An excerpt from David Smith, et al., “The Different Words We Use to Describe Male and Female Leaders,” Harvard Business Review, May 25, 2018, https://hbr.org/2018/05/the-different-words-we-use-to-describe-male-and-female-leaders.
For starters, in terms of sheer numbers of attributes, we found no gender difference in the number of positive attributes assigned, but women were assigned significantly more negative attributes.
Our research on leadership attributes found significant differences in the assignment of 28 leadership attributes when applied to men and women. While men were more often assigned attributes such as analytical, competent, athletic and dependable, women were more often assigned compassionate, enthusiastic, energetic and organized. Consistent with our results, societal attitudes suggest that women leaders are described as more compassionate (the most assigned attribute overall) and organized than men leaders. In contrast, women were more often evaluated as inept, frivolous, gossip, excitable, scattered, temperamental, panicky, and indecisive, while men were more often evaluated as arrogant and irresponsible.
A huge body of work has found that when women are collaborative and communal, they are not perceived as competent—but when they emphasize their competence, they’re seen as cold and unlikable, in a classic “double bind.
An excerpt from“2010 National Survey of Congregations,” Faith Communities Today, https://faithcommunitiestoday.org/wp-content/ uploads/2019/01/2010FrequenciesV1.pdf.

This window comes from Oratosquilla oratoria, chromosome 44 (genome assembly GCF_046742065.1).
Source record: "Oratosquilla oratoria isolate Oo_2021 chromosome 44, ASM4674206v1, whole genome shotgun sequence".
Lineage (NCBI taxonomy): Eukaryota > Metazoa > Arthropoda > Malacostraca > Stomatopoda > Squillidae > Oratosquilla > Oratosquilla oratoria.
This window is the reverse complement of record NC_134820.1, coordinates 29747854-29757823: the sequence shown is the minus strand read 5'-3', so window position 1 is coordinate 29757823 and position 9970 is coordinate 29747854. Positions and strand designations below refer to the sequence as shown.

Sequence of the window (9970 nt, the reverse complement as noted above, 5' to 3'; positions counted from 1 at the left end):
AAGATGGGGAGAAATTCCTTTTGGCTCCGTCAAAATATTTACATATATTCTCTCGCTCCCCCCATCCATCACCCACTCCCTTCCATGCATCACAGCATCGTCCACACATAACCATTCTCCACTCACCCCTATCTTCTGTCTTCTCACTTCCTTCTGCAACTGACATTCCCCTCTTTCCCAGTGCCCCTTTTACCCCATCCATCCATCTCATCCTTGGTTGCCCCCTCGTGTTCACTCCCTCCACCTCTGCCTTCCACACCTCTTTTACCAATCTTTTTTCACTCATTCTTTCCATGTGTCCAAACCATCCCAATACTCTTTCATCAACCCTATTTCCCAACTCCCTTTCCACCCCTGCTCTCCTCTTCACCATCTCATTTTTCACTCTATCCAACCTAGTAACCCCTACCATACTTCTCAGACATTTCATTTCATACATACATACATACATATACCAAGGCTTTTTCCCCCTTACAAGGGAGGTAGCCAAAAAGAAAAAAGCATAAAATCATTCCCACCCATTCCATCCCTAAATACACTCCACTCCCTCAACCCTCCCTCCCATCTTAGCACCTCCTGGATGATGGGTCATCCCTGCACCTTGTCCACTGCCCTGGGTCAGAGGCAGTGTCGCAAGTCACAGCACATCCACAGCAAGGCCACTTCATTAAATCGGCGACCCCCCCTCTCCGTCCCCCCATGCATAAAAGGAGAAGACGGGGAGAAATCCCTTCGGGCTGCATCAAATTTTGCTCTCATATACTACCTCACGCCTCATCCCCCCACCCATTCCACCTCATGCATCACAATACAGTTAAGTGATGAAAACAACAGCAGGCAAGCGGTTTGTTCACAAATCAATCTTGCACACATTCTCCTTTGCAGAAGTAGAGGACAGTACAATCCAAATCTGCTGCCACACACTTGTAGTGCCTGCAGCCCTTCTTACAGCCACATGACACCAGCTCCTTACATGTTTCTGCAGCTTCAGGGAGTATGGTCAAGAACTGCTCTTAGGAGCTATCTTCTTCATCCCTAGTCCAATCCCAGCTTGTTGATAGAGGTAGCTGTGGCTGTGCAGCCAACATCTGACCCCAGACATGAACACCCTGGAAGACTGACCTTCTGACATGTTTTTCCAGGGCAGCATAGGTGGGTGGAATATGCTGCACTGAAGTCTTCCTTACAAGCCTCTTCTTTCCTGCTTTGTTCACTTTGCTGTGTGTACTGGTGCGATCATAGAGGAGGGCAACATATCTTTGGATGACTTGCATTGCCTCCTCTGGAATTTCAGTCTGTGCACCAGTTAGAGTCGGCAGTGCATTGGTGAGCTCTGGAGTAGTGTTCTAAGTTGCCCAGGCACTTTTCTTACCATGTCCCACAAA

Faith Communities Today 2010 found 12 percent of congregations in the US had a female as senior or sole ordained leader. The numbers are even lower for evangelical congregations, with only 9 percent having a female senior or sole leader. While 71 percent of Protestants are supportive of female pastors, only 39 percent of evangelicals were supportive. Research reported in the book, Women Who Preached the Word, indicates those numbers are even lower. Despite this, only 12 percent of women felt they’d been treated differently because of their gender and only 3 percent believe they’d been held back because of their gender. These numbers are similar to the expressed sentiment of men (14 percent and 5 percent), except men felt more strongly that they’d been treated differently and held back. Interestingly, according to Pew research, 55 percent of evangelicals are women.
Excerpts from Edward C. Lehman, “Research on Lay Church Members Attitudes toward Women Clergy: An Assessment,” Review of Religious Research 28, no. 4 (1987): 319–29, https://www.jstor.org/stable/3511637.
After contact with women ministers, especially contact in-role, the level of receptivity tends to increase . . . (p. 319)
While the percent of congregations and individuals open to accepting female pastoral leadership is slowly increasing, there is also some evidence that church members experiencing the successful leadership of one ordained woman do not necessarily generalize to others (Carroll, et al, 1983; and Lehman, 1985a). “Our Mary” may be viewed as a wonderfully competent woman, but Mary is also viewed as unique in her abilities to do “a man’s job.” While the next woman candidate won’t be starting at “scratch” when she applies for the position, she will still have to prove herself as another exception to the dominant pattern of assumptions that the ordained ministry is really a man’s job . . . (p. 325)
The major culprit in this pattern is not conscious and malicious sexism. Rather it is the latent institutionalized assumptions about the nature of God, the Church, and its traditions that repeatedly call members back from the brink of experimentation and major change. (p. 326)